Four reasons why startups fail

We see a lot of startups that fail, it’s the nature of the beast in an environment that is so incredibly fast moving and competitive. These are some of the more common and avoidable mistakes that we work hard alongside our partner companies to help them avoid.

This post was inspired by John Zeratsky’s post Eight common dysfunctions of design teams. Design is at the heart of a lot of the early important work at a startup, hence the overlap.

  1. Starting with solutions – founders start by having an idea and then most check it’s feasibility by visualising a solution. That’s the right thing to do. However, having established that there’s one potential good solution the best next step is to go back to building a deeper understanding of the problem space and customer to check if there’s a better solution. This applies to everything – product features, visual identity, copy, UX, tech stack and go to market strategy. To avoid this mistake spend time with customers and establish goals and metrics before creating solutions.
  2. Groupthink – these days companies and their products and brands need to be remarkable to win. In Zeratsky’s words: “Groups are no good at making decisions—at least not the way we normally do it. We want everyone to be happy, so we talk and talk until we’ve reached consensus on a decision. And we let social dynamics get in the way: power relationships, seniority, loud mouths, etc. This all leads to decisions that nobody is excited about—decisions that don’t reflect a unique, opinionated perspective.Solution: Use voting to capture everyone’s opinions, then lean on the decider to make the call.”
  3. Polishing a brick – as Zeratsky says, we spend far to long polishing and perfecting unproven solutions. These days a minimum level of quality and design is required before people will take notice of a new solution, but understand what that is and ship as soon as you’ve reached it. If you find yourself believing that your product will only work if it’s fully featured and highly polished you should go back and double check whether your core proposition is strong enough. To avoid this mistake give yourself deadlines that you can’t get out of. Being clear on what you have to achieve by when to get your next round of funding and breaking that down into monthly targets is a great discipline.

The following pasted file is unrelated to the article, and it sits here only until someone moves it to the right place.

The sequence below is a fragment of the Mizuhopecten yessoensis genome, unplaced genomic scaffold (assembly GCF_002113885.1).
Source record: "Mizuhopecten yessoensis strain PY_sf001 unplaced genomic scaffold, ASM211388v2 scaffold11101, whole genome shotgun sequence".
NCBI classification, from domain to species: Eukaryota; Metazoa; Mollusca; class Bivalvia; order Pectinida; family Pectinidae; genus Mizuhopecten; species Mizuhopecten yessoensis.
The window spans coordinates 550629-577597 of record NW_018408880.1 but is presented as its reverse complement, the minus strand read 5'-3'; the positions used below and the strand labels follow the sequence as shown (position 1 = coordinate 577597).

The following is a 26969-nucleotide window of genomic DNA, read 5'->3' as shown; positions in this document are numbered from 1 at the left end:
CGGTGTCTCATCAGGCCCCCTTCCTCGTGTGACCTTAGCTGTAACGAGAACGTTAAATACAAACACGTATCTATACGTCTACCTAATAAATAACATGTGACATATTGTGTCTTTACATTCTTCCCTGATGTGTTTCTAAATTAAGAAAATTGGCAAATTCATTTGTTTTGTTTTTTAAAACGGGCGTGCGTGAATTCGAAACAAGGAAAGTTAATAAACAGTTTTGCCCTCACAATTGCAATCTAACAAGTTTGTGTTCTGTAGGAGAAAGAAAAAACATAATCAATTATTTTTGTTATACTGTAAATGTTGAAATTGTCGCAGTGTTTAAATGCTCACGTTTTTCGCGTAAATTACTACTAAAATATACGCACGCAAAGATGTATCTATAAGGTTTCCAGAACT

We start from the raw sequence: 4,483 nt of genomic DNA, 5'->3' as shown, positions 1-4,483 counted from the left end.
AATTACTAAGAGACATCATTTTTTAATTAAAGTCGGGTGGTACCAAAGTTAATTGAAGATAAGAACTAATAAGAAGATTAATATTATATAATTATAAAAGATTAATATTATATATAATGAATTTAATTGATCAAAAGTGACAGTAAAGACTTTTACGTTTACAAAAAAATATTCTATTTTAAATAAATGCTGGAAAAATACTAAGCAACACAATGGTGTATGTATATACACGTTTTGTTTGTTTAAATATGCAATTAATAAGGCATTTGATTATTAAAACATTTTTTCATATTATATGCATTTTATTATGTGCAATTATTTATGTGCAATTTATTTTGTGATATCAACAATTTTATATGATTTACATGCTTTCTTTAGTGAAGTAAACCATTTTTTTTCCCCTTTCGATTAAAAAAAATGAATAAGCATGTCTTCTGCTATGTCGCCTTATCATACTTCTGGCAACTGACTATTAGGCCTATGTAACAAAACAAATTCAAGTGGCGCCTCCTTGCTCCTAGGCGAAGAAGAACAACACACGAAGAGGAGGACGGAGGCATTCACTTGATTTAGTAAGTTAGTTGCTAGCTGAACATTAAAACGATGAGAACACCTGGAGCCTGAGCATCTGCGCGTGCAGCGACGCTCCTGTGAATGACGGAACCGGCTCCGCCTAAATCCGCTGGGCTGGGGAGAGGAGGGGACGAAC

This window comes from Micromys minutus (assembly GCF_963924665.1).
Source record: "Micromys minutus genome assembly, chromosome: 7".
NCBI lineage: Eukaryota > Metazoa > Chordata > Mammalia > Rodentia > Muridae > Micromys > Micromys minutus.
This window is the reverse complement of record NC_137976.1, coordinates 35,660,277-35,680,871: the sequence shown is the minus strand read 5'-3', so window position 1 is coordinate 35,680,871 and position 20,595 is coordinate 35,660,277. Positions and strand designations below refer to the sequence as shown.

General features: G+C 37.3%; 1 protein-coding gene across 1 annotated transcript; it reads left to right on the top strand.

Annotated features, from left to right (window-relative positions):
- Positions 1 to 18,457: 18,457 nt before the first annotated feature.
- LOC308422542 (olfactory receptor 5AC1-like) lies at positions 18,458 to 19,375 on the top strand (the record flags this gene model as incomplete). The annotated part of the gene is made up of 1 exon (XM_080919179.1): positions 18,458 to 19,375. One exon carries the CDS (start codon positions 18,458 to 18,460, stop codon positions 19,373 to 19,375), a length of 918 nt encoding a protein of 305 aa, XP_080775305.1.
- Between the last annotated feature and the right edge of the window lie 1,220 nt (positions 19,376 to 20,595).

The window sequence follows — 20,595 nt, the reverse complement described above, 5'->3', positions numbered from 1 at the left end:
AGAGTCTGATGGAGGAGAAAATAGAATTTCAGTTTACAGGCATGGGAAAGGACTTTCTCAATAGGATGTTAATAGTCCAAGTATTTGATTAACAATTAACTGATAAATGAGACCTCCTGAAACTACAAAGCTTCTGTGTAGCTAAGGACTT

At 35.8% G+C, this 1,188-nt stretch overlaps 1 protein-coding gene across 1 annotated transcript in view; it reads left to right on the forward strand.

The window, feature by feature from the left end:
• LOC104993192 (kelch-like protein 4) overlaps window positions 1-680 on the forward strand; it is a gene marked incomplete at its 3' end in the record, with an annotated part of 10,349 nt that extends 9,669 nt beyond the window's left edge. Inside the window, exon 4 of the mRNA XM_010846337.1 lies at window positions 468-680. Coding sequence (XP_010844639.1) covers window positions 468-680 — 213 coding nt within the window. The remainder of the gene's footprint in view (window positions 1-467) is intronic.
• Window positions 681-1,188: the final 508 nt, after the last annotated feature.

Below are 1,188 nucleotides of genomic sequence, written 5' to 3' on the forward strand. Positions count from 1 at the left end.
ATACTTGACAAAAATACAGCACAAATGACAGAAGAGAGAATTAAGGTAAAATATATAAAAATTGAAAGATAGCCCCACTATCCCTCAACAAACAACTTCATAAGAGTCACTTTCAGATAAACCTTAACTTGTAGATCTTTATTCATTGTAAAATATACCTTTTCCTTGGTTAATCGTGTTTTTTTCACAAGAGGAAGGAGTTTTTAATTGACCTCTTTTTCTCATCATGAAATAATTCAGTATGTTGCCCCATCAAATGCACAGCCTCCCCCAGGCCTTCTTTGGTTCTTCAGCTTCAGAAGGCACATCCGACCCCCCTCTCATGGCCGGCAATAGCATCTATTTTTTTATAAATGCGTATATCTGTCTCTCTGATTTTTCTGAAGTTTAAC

4.  Shaky foundation – every startup is built on a foundation of assumptions about the customer, the product, and the world. Too often founders let those assumptions go untested, even unstated. In The Path Forward we advocate first making sure that the company’s idea is valid – and that requires listing out the assumptions and testing them to know that the fundamentals of the business are strong, that there is a need for the product and that the company has the right skills to prosecute the opportunity. Many companies move too quickly to focus on the product or even on scaling the business, but if the foundations aren’t strong growth will always be more challenging and will eventually falter. Solution: Follow The Path Forward to validate your idea and lay strong foundations that will allow you to build a valuable business.